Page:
The post of OR Coordinator was rotated among the shareholder/directors, and from the shareholder/track employees who had not yet attained ownership in the Group. Plaintiff had no control as to the creation of the OR Coordinator position, its duties and powers, and his responsibility to comply with the OR Coordinator's scheduling of hours, patients, room assignments, or work area. He also had to report to non-shareholders. Plaintiff "was not free to nor could [he] change, without permission from the coordinator, his hours patients, room assignments, or work area . . . ." (Rodal Aff. opposing supplemental summary judgment ¶ 9).

The Group replies that the OR Coordinator was a scheduling supervisor, and did not supervise the Group members' work per se. Assignment to this position was rotated each day, and was often changed by Group members, as was their position on the call schedule. Exhibit A of Dr. Ascioti's Reply Affidavit contains copies of 45 pages of Call Schedules showing myriad hand written changes made by Group members. The members made changes in calls, vacations and the OR Coordinator position itself, which were not initialed by the OR Coordinator because the coordinator's permission was not required to make these changes.

These changes are permitted so the Group members may accommodate each other. In ¶ 70 of his affidavit opposing the initial summary judgment motion in this case, plaintiff claims that the Group members always had differences, plaintiff cites as an example the deposition testimony of former shareholder/director John Sacco M.D. that "the members of our group, despite all their differences, and despite all our arguments and dissimilarities . . . ." In reality, if plaintiff had quoted Dr. Sacco's complete statement, it would paint an entirely different picture, and demonstrates why the Group was so flexible about making these accommodations. The full statement reads:

Well, the members of our group, despite all our arguments and dissimilarities, the members of our group have always been and will always be loyal brothers to one another, and there is no way that any member, or group of any guys in our group would force out another member of our group, and it really hurts to have a former member, despite the differences we may have had, bring up allegations such as this that are more than hurtful and more than disappointing, and I don't think I'll ever get over it. (Sacco Dep. p. 42, Ascoti Reply Aff., Ex. B). Plaintiff states in ¶ 10 of his Affidavit in Opposition, "I had no control as to the creation of the OR Coordinator position, the duties and powers of the coordinator, and my obligation to comply with the coordinator's scheduling of my hours, patients, assignments, or work area." While he may not have created the OR Coordinator position, during his October 2, 2001 deposition, plaintiff gave extensive testimony concerning his "computerition of the Group's rotating" call system. He stated that he programmed the computer to make certain special assignments, including that of coordinator, for the purpose of making the rotations "equal." In fact, in the lower right hand corner of each page of the Call Schedule form has plaintiff's name printed thereon as its creator.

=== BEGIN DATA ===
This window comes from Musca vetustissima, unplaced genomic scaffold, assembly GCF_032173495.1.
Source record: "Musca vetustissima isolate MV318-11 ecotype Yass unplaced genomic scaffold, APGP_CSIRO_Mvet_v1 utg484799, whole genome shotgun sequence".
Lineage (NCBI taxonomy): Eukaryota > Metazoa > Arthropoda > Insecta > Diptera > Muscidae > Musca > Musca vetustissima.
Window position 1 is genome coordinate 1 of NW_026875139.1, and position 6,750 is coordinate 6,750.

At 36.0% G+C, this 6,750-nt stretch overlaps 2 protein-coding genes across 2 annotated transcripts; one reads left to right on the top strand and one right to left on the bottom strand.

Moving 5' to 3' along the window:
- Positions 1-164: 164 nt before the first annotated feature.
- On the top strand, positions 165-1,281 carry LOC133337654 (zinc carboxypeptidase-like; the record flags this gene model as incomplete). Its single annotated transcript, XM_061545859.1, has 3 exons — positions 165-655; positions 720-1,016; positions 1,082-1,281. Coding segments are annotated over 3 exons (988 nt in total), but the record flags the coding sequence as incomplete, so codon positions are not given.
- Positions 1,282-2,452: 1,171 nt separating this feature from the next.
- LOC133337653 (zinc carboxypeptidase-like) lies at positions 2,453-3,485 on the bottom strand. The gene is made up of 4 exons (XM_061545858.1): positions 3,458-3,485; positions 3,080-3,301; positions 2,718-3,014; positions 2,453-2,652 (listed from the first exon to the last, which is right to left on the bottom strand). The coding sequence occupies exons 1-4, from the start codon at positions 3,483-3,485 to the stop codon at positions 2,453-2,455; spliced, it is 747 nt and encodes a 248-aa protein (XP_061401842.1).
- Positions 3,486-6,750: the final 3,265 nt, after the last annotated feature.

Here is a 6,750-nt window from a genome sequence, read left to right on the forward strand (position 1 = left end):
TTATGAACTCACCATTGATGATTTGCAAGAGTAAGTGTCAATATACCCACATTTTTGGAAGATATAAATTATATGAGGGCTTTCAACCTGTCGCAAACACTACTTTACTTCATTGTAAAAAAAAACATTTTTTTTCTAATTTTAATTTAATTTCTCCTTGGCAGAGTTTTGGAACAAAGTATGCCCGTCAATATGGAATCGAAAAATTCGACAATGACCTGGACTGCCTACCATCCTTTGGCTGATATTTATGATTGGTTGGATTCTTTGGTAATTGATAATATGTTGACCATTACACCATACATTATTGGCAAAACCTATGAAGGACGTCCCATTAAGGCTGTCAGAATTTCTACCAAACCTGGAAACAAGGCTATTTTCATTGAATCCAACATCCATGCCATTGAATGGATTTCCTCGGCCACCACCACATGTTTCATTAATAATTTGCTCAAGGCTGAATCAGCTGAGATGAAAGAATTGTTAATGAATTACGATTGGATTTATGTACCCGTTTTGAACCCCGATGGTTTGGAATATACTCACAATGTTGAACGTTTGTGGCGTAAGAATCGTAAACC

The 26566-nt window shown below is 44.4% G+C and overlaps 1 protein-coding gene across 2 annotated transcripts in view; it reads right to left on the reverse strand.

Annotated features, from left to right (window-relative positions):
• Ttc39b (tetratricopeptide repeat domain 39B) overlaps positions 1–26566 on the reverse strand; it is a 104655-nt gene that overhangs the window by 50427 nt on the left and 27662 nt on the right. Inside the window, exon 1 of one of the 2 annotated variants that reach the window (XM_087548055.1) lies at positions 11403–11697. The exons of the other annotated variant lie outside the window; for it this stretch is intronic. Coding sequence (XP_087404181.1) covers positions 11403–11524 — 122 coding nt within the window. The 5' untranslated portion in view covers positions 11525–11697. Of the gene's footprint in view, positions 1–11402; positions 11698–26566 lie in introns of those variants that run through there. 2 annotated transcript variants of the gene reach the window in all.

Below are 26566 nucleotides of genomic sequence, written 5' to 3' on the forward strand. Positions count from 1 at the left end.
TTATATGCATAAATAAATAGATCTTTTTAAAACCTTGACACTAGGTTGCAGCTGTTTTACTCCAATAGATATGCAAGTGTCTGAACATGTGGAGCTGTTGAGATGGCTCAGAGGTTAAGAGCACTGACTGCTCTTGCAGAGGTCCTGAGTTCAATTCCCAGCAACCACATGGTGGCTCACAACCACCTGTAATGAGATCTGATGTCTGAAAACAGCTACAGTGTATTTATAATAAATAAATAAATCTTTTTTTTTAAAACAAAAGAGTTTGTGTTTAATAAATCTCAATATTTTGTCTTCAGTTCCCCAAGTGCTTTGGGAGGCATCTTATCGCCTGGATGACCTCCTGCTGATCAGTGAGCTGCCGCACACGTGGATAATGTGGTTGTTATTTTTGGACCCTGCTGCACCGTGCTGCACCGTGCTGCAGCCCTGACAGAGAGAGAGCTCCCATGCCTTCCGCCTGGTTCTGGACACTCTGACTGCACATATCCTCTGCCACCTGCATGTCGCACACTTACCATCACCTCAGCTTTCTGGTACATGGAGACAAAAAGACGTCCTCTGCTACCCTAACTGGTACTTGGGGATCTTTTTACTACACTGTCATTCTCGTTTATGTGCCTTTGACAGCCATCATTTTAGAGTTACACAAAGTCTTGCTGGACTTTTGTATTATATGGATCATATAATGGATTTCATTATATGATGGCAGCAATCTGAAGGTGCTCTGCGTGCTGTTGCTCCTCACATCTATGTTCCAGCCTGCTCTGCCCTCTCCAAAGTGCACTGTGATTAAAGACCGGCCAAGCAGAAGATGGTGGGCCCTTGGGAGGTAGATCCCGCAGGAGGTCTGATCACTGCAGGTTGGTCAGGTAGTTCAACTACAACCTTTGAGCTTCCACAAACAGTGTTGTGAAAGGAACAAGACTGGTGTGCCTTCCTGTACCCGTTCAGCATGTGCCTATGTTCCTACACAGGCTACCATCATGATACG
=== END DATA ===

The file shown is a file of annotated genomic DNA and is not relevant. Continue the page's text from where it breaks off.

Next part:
3) Whether the individual reports to some one higher in the organization: Plaintiff states that he reported to the Board and the OR Coordinator, but fundamental

issues such as being admitted into the Group, filing for disability and seeking disability accommodation would be addressed by the Group President. The President also sets the agenda and conducted the Group's board meetings. (Rodal Aff. ¶ 11).

The Group responds that plaintiff did not report to any individual or organization but to the Group itself. As previously discussed above, the OR Coordinator's scheduling position was rotated daily, and was not a higher position in the Group. Even though the Group President may have been technically higher in the Group than plaintiff, plaintiff did not report to him. The matters plaintiff brought to his attention, and his Board meetings duties were routine administrative functions of the President's office.

4) Whether and to what extent the individual is able to influence the organization: Plaintiff claims that he had no more influence on the organization than any other member of the Group. He does not say that he was unproductive in carrying out the various projects he undertook on the Group's behalf, however, effective work accomplishments differ from influencing an entire organization, as can be seen during his request for accommodation in 1995. (Rodal Aff. ¶ 12).